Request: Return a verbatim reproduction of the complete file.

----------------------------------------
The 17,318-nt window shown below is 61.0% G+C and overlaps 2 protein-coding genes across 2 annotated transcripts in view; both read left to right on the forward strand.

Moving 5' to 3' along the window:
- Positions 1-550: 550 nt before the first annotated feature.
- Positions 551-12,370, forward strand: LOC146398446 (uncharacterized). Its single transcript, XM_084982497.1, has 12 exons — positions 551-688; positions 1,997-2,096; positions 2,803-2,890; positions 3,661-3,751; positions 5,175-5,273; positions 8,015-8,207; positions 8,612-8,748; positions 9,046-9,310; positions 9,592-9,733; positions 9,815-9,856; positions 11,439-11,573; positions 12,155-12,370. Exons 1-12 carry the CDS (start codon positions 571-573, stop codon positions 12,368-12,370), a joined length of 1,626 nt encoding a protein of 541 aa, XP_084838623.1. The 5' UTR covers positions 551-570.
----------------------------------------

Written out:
The 17,318-nt window shown below is 61.0% G+C and overlaps 2 protein-coding genes across 2 annotated transcripts in view; both read left to right on the forward strand.

Moving 5' to 3' along the window:
- Positions 1-550: 550 nt before the first annotated feature.
- Positions 551-12,370, forward strand: LOC146398446 (uncharacterized). Its single transcript, XM_084982497.1, has 12 exons — positions 551-688; positions 1,997-2,096; positions 2,803-2,890; positions 3,661-3,751; positions 5,175-5,273; positions 8,015-8,207; positions 8,612-8,748; positions 9,046-9,310; positions 9,592-9,733; positions 9,815-9,856; positions 11,439-11,573; positions 12,155-12,370. Exons 1-12 carry the CDS (start codon positions 571-573, stop codon positions 12,368-12,370), a joined length of 1,626 nt encoding a protein of 541 aa, XP_084838623.1. The 5' UTR covers positions 551-570.